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Chit Chat > Anthony Horowitz 's new Magpie due in June !!!!

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message 1: by Dawn (new)

Dawn (goodreadscomdawn_irena)

Here is a great article on this new book that some might find a great read if you like : Sherlock Holmes, Henry Poirot, and Father Brown Mysteries . Some say he is as good as Agatha Christie. Mr. Horowitz was commissioned to write a Bond 007 movie and has written for the series Foyle's War and other mystery series .

The book Magpie Murders is Horowitz' attempt at writing a mystery in modern day to solve which is entangled in a unsolved mystery in the past!

One thing I love about reading good mysteries is exactly described by Anthony Horowitz and I wondered if any of you ever felt this way about reading mysteries . I am always attracted to a good whodunit with twists and turns but I never quite examined why I was this way . I just thought I liked to solve puzzles or was just curious all the time and then Horowitz came up with this :

" My thinking is this : if you read a mystery , you should get more than just , the Butler did it ! "in the last sentence . A whodunnit can be an opportunity to do other things, and I've become very interested in the whole world of mystery and why there are so many murders in literature and in drama, why we have an obsession with detectives , how whodunnits work and how they are written, the nature of writing.
.... Ideally you want more than more than just a series of red herrings; you want some thought and introspection going on as well ."

Loving mysteries is an obsession with many . Do not exclude me. When Anthony Horowitz spoke of wanting more from mysteries , I knew right away how he felt. The inner thinkings of a great Detective or a person thrown into the mess of solving a mystery is an even greater development into the mind and how that character who becomes so real to readers develops his/her unique ability to solve problems. You notice some of the greats that Mr. Horowitz refers to as Hercule Poirot, Sherlock Holmes, Agatha Christie , Father Brown , 007 Bond ,and many more. Each sleuth has its own , logical processes, eccentricities, and mysterious ways of their own when trying to solve a case and when working in relationships with others towards a common goal .

I really believe Mr. Horowitz has quite put his finger on the spot at the tip of our appeal to mysteries. We all are curious and love to try to understand that which we do not ! We attract to a puzzle no one can solve like a fly to a piece of juicy fruit ! We all desire to prove others wrong . Oh! Tell us No and well there we go off to find out why we cannot! It is human nature . Mysteries come in all shades and sizes with blood and gore and without . The best mystery in my opinion is as Anthony Horowitz describes , one that studies the mysteries of the mind as well as the mystery before you .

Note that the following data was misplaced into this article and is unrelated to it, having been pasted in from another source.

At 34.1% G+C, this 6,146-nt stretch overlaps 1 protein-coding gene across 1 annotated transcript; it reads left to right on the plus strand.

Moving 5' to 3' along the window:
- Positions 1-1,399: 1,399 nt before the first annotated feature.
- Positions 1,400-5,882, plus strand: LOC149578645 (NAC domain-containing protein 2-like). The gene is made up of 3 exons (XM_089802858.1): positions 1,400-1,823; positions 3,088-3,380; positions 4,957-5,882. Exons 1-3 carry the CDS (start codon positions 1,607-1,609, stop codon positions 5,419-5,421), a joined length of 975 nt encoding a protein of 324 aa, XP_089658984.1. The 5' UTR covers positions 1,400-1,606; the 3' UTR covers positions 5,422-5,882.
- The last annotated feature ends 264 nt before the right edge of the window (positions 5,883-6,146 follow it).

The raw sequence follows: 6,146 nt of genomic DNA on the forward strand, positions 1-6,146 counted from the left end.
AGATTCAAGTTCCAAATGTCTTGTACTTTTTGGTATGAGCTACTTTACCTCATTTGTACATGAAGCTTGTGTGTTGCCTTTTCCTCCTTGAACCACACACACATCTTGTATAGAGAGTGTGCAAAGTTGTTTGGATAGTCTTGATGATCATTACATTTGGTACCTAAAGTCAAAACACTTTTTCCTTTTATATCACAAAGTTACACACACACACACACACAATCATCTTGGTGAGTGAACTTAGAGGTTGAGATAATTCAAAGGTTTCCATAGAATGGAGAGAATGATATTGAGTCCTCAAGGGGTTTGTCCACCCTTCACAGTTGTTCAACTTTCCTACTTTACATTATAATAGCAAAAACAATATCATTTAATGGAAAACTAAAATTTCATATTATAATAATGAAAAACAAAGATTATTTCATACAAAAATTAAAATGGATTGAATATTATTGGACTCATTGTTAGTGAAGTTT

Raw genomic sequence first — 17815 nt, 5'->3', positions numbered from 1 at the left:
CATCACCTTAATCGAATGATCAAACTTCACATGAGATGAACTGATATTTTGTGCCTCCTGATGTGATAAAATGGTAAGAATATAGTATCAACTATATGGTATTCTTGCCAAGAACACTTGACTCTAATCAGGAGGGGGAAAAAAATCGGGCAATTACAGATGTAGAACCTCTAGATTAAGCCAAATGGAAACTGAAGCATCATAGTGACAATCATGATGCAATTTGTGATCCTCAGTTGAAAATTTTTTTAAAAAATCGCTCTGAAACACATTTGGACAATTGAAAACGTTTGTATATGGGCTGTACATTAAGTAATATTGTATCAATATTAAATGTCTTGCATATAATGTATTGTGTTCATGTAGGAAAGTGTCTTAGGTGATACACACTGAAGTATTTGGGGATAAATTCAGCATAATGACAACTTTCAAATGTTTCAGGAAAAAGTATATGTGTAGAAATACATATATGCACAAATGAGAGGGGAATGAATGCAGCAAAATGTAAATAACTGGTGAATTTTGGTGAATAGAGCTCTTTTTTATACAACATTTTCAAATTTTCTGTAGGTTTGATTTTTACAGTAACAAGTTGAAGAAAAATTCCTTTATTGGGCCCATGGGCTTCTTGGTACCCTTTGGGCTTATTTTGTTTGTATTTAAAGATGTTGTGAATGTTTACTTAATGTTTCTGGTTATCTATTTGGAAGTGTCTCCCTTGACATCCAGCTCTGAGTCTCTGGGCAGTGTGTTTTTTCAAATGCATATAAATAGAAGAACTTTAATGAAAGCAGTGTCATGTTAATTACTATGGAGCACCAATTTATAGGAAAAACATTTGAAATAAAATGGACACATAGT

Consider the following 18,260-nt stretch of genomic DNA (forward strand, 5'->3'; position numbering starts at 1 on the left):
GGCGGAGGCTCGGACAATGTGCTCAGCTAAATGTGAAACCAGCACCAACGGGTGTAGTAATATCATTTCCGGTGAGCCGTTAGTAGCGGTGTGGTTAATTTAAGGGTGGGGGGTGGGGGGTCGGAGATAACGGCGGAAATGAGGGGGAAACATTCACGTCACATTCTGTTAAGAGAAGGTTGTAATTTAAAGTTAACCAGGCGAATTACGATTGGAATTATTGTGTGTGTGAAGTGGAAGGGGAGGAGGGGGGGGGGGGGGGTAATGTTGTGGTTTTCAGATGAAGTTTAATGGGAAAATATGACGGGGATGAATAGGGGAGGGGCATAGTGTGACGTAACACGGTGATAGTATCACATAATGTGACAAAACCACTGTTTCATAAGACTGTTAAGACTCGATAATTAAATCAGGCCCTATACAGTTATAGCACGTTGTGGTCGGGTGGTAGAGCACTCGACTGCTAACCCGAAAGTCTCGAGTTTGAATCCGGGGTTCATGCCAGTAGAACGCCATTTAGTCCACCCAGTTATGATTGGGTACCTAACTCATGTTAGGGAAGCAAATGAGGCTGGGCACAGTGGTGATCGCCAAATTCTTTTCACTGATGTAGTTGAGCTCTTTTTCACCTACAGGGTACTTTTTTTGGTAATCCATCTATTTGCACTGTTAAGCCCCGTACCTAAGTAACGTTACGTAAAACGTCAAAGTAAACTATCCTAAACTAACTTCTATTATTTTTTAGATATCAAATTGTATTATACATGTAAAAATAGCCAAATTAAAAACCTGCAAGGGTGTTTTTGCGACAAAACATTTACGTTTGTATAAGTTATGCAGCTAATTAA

I just thought that someone would find this an interesting read when choosing their books. I have found I rarely give bad reviews on Goodreads because I really have a feeling for what I love to read . Maybe a bit of discussion about the authors and their works or new authors about our period could help us to pick Goodreads too!
Anthony Horowitz is very famous among the British and has a children's mystery book series that is very popular , he writes screen plays,and has written Father Brown episodes and episodes of Foyle's War. The book Magpie Murders comes out in June and it is written as a modern mystery with an unsolved 1920's mystery which must be solved too!

message 2: by Jan C (new)

Jan C (woeisme) | 1525 comments June 6, I believe.

I have read two of his books, The House of Silk and Moriarty. Both were fairly interesting.

In school I was assigned to watch a Sherlock Holmes movie for a biology class to learn about deductive reasoning. And in college I was assigned to read a Josephine Tey book, The Daughter of Time. The study of history is akin to solving a crime. You follow the trail to see where it leads, in history it would be a research trail. And some lead to some very surprising ends.

The reading of mysteries can be a lesson in deductive reasoning or an escape.

message 3: by Connie (last edited Jun 01, 2017 09:32PM) (new)

Connie G (connie_g) | 162 comments Magpie Murders, a book within a book, sounds interesting, Dawn.

I enjoyed Anthony Horowitz's The House of Silk, and thought he did a good job of portraying Sherlock Holmes and Dr Watson.

message 4: by Dawn (new)

Dawn (goodreadscomdawn_irena) June 6, 2017

Jan and Connie ~ I am glad you liked the update . And I loved yours too . What a interesting project in school Jan . I would have loved to have had your teacher . Good mysteries have so much inside to learn and I am a curious cat ! I not much for the easy mysteries that are so predictable .

Connie - I have not read any of Horowitz's books yet but I know I will pick these up now ! I had just never heard of him before .

I am glad I stumbled upon him .


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